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Agencies are authorized to pay or reimburse an employee for all or part of necessary expenses incurred for training (5 U.S.C. 4109, 4110, and 5 CFR 410.403). Training expenses may include:
For more information on training expenses, go to pp. 22-27 in the Training Policy Handbook.
An academic degree program is part of a planned, systemic and coordinated agency employee development program linked to accomplishing the strategic goals of the agency, meeting an identified agency training need or accomplishing goals in the strategic plan. Employees must undergo a competitive process, consistent with 5 CFR 410.308(c), before selection to an academic degree program. Agencies should only establish academic degree programs under the conditions of 5 U.S.C 4107. Agencies may NOT select employees for academic degrees for the sole purpose of providing the degree or to qualify for appointment to a position where the academic degree is a basic requirement.
Tuition assistance programs, including individual courses, are NOT considered part of an agency’s academic degree program. Within a tuition assistance program, agencies pay for individual courses/classes. Employees are not required to undergo a competitive process. Supervisors should adhere to the definition of training (5 U.S.C 4101(4)) when choosing which classes/courses to pay for.
For more information on academic degree programs and tuition assistance, go to pp. 17-21 in the Training Policy Handbook.
Yes, 5 U.S.C. 5757 allows agencies to pay for professional credentials including professional certification.
For more information on certifications, go to p. 60 in the Training Policy Handbook.
The intent of the SF-182 is to approve and record completion of employee training—not for use as a procurement document. However, agencies that choose to use the SF-182 to procure training should consult with the agency contracting office for agency specific policies on the use of SF182 as a training procurement option.
You should include guidance on use of the SF-182 as a procurement document in your agency training policy manual. For more information on procurement and the SF-182, go to pp. 15 and 16 in the Training Policy Handbook.
Yes, those agencies covered under the Government Employee Training Act still operate under the Act. The following types of government agencies operate under the provisions of GETA (5 U.S.C. 4101) -an Executive Branch department, independent establishments, government corporations, the Library of Congress and the Government Printing Office. Among the agencies that are NOT covered by GETA are privately held corporations supervised by the Farm Credit Administration, the Tennessee Valley Authority and the U.S. Postal Service (5 U.S.C. 4102).
For more information on agencies covered under GETA and Chapter 41 of title 5, go to pp. 8 and 9 in the Training Policy Handbook.
No. It’s up to the agency to establish the number of supervisory training hours considering the needs of the supervisor/s.
By regulations, agencies are required (under 5 CFR 412.202) to provide:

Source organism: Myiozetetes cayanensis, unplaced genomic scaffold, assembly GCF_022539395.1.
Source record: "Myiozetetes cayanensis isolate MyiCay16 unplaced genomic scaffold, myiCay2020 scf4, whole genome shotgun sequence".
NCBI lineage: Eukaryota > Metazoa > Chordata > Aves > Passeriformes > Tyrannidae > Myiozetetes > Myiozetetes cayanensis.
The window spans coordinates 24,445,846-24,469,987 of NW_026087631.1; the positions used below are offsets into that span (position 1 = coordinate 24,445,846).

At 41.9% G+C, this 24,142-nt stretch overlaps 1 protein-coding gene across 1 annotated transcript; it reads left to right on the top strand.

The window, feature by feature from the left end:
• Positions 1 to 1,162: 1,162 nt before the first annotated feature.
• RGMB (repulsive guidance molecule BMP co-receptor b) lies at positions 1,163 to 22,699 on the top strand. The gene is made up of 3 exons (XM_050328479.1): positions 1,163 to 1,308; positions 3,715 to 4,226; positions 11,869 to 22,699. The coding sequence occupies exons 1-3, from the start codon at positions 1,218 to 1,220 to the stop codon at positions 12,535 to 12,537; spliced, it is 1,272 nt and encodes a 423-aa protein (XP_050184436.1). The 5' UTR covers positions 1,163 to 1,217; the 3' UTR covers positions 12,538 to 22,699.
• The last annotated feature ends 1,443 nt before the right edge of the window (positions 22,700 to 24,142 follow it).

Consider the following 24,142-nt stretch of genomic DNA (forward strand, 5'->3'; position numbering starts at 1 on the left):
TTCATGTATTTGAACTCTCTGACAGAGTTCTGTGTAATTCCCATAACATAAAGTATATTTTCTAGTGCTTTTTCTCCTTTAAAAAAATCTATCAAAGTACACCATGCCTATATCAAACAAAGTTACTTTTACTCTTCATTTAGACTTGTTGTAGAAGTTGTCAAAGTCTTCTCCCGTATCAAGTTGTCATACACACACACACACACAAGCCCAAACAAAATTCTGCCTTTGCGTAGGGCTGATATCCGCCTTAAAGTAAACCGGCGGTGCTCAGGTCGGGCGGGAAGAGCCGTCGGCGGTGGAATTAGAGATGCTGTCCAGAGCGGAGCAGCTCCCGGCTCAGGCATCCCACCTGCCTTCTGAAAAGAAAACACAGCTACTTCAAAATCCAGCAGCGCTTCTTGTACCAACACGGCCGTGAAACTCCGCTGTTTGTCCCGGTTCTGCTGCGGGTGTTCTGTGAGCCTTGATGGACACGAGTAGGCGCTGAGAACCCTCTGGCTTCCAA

Agencies must also provide training when employees make critical career transitions, for example, from a non-supervisory to a supervisory position. Most agencies offer additional training to new supervisors on topics such as:
You should include guidance on Supervisory Training in your agency training policy manuals. For more information on supervisory training, go to pp. 42-45 in the Training Policy Handbook.
There is no regulatory requirement for IDPs. However, it is good management practice, and many agencies already require their employees to have an IDP. In addition, many employee development programs require participants complete IDPs as part of the program (e.g. PMF program, SES CDP program)
OPM has an IDP wiki page on the OPM Training and Development wiki. The wiki page provides examples of agencies IDP policies and templates.
All Senior Executives are required in 5 CFR 412.401 to have an Executive Development Plan (EDP).
You should include guidance on use of IDPs in your agency training policy manual. For more information on EDPs, go to p. 49 in the Training Policy Handbook.
Yes, the SSN is PII information; however, we ask that agencies submit SSN and DOB for each training event so that we can uniquely identify the employee for record maintenance, training reporting, etc.
The Government Employees Training Act (GETA) became law in 1958 giving Federal agencies general authority for employee training. Under GETA agencies manage their own training, determine their own training needs, and select and fund training to meet those needs.
GETA is codified in Chapter 41 of title 5, United States Code (U.S.C.).
We are often asked where employees can access GETA funds. There is no central GETA fund. Agencies must use their own appropriated training funds to pay for agency training programs.
For more information on GETA and Chapter 41 of title 5, go to pp. 6-11 in the Training Policy Handbook.
The limit for purchasing services and goods (including training) with a credit card is normally $3000; however, procurement policies differ among agencies due to their varying missions. Agencies should consult with the agency contracting office for agency specific policies on purchasing training with a credit card.
You should include guidance on purchasing training with a credit card in your agency training policy manual. For more information procurement, go to pp. 15 and 16 in the Training Policy Handbook.
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